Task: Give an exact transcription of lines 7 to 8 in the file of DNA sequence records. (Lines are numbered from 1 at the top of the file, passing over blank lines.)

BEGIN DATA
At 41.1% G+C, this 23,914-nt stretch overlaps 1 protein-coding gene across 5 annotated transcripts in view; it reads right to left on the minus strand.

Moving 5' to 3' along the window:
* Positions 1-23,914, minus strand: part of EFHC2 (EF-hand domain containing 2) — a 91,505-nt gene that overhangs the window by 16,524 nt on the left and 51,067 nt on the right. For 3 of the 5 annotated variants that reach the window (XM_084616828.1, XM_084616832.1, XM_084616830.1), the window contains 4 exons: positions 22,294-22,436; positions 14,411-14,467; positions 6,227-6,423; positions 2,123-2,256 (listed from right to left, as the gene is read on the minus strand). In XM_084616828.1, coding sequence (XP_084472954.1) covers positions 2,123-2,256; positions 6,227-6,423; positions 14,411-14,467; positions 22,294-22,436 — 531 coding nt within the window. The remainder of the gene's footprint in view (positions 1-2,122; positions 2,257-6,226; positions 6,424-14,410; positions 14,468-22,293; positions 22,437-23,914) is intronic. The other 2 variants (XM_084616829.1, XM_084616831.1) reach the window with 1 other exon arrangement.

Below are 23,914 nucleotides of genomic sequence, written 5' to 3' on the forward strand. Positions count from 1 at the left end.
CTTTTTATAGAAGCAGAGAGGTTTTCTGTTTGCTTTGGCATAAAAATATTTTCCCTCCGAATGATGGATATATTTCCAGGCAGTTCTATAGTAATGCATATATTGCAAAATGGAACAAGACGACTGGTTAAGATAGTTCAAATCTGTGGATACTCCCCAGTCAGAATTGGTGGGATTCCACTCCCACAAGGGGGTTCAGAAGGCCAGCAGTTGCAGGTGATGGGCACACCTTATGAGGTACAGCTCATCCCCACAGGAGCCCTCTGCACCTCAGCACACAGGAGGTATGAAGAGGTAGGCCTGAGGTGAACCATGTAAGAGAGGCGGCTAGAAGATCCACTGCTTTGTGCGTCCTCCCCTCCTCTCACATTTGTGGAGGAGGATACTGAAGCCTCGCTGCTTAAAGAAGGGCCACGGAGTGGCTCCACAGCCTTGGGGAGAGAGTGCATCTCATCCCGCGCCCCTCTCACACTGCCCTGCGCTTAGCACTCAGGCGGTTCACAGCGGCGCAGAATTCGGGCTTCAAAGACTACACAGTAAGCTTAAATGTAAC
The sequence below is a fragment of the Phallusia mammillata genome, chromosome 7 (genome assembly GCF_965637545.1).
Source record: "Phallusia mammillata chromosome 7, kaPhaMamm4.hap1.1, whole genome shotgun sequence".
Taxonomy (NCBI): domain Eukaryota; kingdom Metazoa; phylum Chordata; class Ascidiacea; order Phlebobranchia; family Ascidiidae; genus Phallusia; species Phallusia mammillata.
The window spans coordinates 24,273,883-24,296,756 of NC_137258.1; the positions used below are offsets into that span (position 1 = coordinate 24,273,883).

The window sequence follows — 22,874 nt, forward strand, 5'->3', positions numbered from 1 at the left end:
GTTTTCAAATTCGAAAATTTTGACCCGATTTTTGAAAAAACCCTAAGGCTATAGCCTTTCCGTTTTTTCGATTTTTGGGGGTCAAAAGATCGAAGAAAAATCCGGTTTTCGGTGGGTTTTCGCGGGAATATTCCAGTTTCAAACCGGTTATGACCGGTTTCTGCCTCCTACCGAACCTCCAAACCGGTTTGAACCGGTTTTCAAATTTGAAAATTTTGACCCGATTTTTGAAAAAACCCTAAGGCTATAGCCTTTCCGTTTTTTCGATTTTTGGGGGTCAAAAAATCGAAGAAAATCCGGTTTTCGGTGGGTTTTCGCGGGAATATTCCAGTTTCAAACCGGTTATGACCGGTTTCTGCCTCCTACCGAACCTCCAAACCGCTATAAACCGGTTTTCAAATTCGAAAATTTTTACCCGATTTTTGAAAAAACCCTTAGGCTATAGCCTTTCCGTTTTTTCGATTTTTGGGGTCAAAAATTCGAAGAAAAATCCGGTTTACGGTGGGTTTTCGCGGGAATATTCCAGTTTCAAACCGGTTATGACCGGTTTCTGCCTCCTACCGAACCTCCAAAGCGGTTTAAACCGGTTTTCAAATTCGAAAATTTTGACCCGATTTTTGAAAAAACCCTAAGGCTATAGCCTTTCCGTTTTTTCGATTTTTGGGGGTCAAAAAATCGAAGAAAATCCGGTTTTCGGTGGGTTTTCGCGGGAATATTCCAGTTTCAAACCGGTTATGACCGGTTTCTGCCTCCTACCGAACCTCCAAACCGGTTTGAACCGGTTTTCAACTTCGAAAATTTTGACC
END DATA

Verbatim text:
Source record: "Phallusia mammillata chromosome 7, kaPhaMamm4.hap1.1, whole genome shotgun sequence".
Taxonomy (NCBI): domain Eukaryota; kingdom Metazoa; phylum Chordata; class Ascidiacea; order Phlebobranchia; family Ascidiidae; genus Phallusia; species Phallusia mammillata.